Of the UK's 20 biggest urban communities, 14 are presently enlisting house value in­fla­tion beneath the national normal for the UK, as per information discharged today by property market investigators Hometrack.

In the course of recent months, London has seen the greatest addition – 17.3 for every penny. In any case, an alternate set of information discharged today recommends the London business sector is moderating after a year of blast. In London the extent of families reporting that the estimation of their property climbed in November was 62.7 for every penny, down from 73.3 for every penny a month ago, as indicated by domain specialists Knight Frank and money related data firm Markit.

A house value slant file delivered by Markit kept on intimating development was moderating.

 

Last Updated on Wednesday, 26 November 2014 17:07
 
Scientists sound alarm over ocean acidification PDF Print E-mail
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Wednesday, 08 October 2014 20:41

 

 

Ocean acidification has risen by a quarter since pre-industrial times as a result of rising carbon emissions, casting a shadow over the seas as a future source of food, scientists warned on Wednesday.

In the past two centuries, the sea's acidity level has risen 26 percent, mirroring the proportion of carbon dioxide it absorbs from the air, they said in a report to the UN Convention on Biological Diversity (CBD) meeting in South Korea.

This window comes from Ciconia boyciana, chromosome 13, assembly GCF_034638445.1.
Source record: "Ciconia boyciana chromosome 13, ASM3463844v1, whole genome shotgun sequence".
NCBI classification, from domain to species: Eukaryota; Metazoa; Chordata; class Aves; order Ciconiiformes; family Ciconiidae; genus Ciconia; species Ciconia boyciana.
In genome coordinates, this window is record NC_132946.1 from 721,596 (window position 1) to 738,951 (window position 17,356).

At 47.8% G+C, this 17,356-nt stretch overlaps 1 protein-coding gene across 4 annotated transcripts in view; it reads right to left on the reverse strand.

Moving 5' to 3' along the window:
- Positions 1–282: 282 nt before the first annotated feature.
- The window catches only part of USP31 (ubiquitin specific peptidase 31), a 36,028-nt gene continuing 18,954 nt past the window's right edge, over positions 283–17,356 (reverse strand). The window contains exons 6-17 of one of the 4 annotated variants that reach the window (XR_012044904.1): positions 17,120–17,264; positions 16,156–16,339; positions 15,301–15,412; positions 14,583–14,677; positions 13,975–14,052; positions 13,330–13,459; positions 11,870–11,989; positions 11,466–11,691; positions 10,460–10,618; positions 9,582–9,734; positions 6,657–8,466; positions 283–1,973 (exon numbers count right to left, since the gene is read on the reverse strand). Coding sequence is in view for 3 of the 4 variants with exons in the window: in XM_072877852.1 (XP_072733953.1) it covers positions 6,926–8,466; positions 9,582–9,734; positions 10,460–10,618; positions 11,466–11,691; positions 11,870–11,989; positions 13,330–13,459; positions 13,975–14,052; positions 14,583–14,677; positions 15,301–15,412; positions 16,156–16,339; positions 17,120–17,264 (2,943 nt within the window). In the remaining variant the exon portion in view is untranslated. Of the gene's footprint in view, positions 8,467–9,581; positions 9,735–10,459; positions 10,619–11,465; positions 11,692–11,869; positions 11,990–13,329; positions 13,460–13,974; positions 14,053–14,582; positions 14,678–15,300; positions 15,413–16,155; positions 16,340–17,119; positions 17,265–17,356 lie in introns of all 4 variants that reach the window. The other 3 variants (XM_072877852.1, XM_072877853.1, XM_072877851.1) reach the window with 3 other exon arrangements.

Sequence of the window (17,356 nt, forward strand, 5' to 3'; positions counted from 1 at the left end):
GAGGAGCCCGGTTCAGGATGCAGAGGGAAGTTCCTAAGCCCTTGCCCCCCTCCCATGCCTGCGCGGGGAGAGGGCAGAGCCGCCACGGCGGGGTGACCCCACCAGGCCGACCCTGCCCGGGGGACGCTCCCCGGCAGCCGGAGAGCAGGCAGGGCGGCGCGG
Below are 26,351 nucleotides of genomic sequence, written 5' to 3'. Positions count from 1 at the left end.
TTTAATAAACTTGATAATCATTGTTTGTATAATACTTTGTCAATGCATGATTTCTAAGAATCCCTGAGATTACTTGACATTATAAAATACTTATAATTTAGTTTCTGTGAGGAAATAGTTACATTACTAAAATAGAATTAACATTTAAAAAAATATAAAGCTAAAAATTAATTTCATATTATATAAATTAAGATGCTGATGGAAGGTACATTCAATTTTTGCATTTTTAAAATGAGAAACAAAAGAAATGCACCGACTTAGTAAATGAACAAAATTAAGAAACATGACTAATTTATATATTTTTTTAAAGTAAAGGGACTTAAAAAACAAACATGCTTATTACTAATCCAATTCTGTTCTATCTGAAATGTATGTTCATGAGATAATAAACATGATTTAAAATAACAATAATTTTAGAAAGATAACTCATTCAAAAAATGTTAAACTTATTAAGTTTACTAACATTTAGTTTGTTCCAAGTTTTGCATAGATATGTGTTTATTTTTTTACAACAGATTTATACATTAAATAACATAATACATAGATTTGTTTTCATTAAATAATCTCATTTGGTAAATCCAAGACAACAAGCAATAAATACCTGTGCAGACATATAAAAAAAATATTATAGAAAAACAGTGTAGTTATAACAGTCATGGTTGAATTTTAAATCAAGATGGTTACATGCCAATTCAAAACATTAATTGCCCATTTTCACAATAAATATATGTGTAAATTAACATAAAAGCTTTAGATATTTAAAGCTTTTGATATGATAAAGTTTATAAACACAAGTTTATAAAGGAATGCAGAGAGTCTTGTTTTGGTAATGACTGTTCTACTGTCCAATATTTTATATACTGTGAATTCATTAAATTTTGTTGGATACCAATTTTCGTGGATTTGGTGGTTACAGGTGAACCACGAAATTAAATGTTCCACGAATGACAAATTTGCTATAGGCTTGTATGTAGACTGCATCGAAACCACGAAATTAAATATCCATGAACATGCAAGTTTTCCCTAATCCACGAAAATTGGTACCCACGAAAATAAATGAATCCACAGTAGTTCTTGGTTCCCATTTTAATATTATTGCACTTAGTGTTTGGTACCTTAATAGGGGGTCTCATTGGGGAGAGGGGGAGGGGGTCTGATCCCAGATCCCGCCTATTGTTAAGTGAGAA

Rising acidity will have damaging consequences for shellfish, corals and other calcium-making organisms which play a vital part in the food web, they said.

"It is now nearly inevitable that within 50 to 100 years, continued anthropogenic [man-made] carbon dioxide emissions will further increase ocean acidity to levels that will have widespread impacts... on marine organisms and ecosystems and the goods and services they provide," they said.

Acidification may already be affecting shellfish farms in the northwestern United States, they said.

 

 

Last Updated on Wednesday, 08 October 2014 20:45
 
London named Best City for Culture PDF Print E-mail
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Wednesday, 22 October 2014 15:30

 

 

London was the huge champ as Leading Culture Destinations reported the champs of its inaugural yearly recompenses.

The capital was named as Best City for Culture, and the Tate Modern gathered three recompenses, Leading Culture Destination 2014, and for Exhibitions & Programming, and Digital Experience.